3. Best music album: Classixx's Hanging Garden. This is like 80's dance music with the updated 21st century sound. Great beats and hooks. The Disclosure Settle album was a solid #2. This was maybe the best year ever for dance music with many other solid albums in this genre. I could easily list 5 more excellent releases.
  4. Bike race of the year: The Vuelta Espana was so much fun to watch. Amazing climbs, many lead changes, and watching Chris Horner take the GC at the age of 41 was incredible. 
  5. Personal Bike Ride: Rode the inaugural Castle Crags metric century in Siskiyou County. Low traffic roads, unbelievable views of the Trinity Mountains and Castle Crags State Park, and well-stocked and fun rest stops. Funny anecdote that exemplifies this ride was a guy from the Bay Area who I was riding with exclaimed at about mile 30 that he was worried because he had only seen 3 cars since leaving the start line and had become complacent and was using the whole road on the descent into Castle Crags.
  6. Drink of the year is the simple Margarita: 1 part Reposado Tequila; 1 part Orange Liqueur, 1 part lime juice poured over ice. You can shake it first and a half teaspoon of agave syrup can be added if you want the drink a bit sweet though the syrup does tone down the flavors of the components. The Corralejo and Trader Joes Reposado's make a nice drink. For orange liqueur, use the standard and expensive Cointreau or try some of the lesser known like Gran Gala.
  7. Home cooked Meal of the Year and my lifetime was goat chops with a simple oil, herb and lemon marinade seared medium-rare like a lamb chop.
  8. Restaurant meal of the year was at Lone Eagle Grille in Incline Village on Lake Tahoe. Impeccable service, view, ambiance and food along with the fact I had ridden my bicycle from Truckee over to the Hyatt conspired to make this a fantastic dining experience. The group of fellow bike riders also helped make this a fun evening.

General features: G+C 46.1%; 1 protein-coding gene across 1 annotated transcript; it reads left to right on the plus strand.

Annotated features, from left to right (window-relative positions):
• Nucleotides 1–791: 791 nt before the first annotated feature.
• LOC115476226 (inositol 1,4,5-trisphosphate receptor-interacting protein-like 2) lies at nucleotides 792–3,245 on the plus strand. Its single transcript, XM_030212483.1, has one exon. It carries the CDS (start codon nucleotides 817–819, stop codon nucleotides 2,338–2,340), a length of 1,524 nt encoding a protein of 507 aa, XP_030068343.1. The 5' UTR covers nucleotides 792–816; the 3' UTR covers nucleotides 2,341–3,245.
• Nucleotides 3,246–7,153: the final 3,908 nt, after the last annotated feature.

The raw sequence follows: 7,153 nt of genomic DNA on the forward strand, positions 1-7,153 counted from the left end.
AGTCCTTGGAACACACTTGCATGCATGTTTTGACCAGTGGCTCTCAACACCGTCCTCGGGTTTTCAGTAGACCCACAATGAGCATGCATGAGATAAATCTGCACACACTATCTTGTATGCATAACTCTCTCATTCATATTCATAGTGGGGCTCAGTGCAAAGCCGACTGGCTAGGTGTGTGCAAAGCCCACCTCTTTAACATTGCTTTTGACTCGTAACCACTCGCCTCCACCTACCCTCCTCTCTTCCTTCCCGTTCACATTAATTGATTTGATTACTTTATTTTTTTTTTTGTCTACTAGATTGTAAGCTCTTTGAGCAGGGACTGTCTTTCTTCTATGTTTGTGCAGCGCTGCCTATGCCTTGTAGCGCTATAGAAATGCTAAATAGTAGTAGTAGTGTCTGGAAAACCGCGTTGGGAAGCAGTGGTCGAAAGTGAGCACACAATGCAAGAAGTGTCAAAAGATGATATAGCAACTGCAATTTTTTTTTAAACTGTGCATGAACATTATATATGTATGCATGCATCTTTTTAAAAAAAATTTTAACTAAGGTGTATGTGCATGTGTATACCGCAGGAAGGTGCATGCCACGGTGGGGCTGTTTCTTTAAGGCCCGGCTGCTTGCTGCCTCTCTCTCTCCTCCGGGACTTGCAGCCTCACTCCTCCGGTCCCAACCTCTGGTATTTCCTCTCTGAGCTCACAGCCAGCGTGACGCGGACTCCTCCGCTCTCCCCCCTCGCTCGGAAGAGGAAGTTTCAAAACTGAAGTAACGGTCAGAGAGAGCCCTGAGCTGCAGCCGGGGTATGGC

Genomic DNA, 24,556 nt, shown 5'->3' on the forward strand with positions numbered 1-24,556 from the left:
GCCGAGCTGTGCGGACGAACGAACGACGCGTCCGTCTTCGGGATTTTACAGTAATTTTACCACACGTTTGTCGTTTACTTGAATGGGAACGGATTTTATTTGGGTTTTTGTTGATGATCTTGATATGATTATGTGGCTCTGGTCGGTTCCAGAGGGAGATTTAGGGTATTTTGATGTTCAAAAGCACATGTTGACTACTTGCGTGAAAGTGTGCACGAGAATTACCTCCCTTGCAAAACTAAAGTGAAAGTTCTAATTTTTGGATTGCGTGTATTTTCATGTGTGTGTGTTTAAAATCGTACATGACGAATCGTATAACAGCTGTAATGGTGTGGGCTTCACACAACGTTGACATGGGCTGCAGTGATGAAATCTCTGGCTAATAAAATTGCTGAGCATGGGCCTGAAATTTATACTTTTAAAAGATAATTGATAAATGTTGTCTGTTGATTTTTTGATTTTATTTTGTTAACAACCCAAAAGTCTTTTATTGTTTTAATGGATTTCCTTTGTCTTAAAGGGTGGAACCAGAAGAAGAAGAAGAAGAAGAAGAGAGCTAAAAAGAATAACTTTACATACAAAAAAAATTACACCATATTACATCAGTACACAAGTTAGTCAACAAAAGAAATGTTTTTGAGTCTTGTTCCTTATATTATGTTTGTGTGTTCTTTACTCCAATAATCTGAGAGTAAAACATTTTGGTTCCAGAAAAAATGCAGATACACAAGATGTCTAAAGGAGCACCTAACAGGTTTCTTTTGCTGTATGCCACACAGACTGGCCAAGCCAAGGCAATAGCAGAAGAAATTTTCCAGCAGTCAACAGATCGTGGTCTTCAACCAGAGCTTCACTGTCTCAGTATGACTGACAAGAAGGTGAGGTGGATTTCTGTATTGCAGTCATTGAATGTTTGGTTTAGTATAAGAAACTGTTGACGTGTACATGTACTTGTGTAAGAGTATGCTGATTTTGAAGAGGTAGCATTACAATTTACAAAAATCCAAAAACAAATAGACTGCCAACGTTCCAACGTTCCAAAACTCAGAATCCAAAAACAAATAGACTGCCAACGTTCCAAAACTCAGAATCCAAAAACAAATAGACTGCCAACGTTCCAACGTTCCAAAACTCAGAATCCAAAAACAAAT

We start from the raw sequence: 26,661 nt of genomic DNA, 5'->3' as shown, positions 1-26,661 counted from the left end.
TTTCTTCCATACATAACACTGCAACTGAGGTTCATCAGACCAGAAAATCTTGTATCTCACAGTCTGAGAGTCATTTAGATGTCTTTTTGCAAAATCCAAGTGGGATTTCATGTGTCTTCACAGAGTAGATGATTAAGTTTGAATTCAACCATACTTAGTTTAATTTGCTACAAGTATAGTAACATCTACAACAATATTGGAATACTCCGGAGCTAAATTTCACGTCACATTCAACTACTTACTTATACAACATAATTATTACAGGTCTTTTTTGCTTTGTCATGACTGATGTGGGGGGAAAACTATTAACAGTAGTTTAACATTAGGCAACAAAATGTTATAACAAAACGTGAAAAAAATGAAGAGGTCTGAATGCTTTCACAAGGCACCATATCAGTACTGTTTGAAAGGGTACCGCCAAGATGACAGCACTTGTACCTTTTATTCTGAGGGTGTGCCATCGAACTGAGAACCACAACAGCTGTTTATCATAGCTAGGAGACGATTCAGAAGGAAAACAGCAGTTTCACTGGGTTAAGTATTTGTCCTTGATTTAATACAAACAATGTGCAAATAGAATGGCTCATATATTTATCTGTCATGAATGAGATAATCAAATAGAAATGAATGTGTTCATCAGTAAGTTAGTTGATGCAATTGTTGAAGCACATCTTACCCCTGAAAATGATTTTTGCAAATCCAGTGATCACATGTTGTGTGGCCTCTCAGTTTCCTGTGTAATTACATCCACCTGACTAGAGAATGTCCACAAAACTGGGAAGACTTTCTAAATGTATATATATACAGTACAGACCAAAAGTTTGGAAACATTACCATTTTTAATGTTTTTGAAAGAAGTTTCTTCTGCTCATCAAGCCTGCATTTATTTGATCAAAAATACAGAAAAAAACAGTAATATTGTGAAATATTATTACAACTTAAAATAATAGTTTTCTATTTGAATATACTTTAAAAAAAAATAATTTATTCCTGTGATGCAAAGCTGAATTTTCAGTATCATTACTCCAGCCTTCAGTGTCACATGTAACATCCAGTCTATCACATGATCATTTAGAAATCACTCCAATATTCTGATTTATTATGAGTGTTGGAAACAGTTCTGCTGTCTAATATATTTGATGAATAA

9. Most read Sojkascall post written this year was US Health Care Costs Explained.  The second most hits went to The Real Story About The Washington DC Shutdown.
  10. Book of the year went to A History of the World in Six Glasses.This was human history told through the lens of beverage-making technology focusing on beer, wine, rum, tea, coffee and Coca-Cola. 
  11. Homemade recipe creation of the year was taking the tried and true chile relleno recipe from Hot & Spicy & Meatless and just adding ground chorizo sausage to the filling. We have been getting Don Juan chorizo at our local Winco supermarket for $3 a lb which has been fantastic. The same company also makes a very good hot Italian sausage. I know this sounds very simple and you might think how can this be recipe of the year, but, usually simple is the best! Try it yourself.
  12. Movie of the year goes to Silver Lining Playbook which was released in December 2012 that I watched in 2013. Though I found Bradley Cooper annoyingly cutesy, Jennifer Lawrence was riveting as a fellow functioning bipolar trying to cope in the real world. Excellent screenplay and supporting cast make for an enjoyable and ultimately uplifting movie that transcends my criticism of BC.  
  13. Documentary Movie of the year goes to Dirty Wars by and starring Jeremy Scahill about America's secret covert wars around the world currently with operations in 70+ countries. The description death squads was never used in the movie though my take-away was the US now has the most sophisticated death squad apparatus ever assembled with the President and his advisers making life and death decisions daily for thousands of people around the world completely outside the justice system. Gut-wrenching and eye-opening expose of the secretive and powerful Joint Special Operations Command (JSOC).
  14. Personal accomplishment of the year was learning how to grow lettuce greens. We did not buy any lettuce or greens in the grocery market from about the first of July until Thanksgiving when the first hard freeze finally took its toll. The difference this year was using raised beds and keeping the rows covered all year with agribon.
  15. Blogs of the Year. Politics and Society goes to Contrary Brin due to his consistent thoughtful posts using logic and brilliant analysis. Personal Growth blog of the year is The Altucher Confidential. James Altucher hits the mark over and over with seemingly simple insights and advice on improving your life. Economic Blog of the Year is First Trust Economics written by Brian Wesbury. Brian coined the term Plough Horse Economy to describe our current circumstances and has been right on the money for more than a couple years now - worth following his insights.
What were your "best of" moments and winners in the categories I listed? I am always interested in how the year treated others and what they learned. Thanks for reading!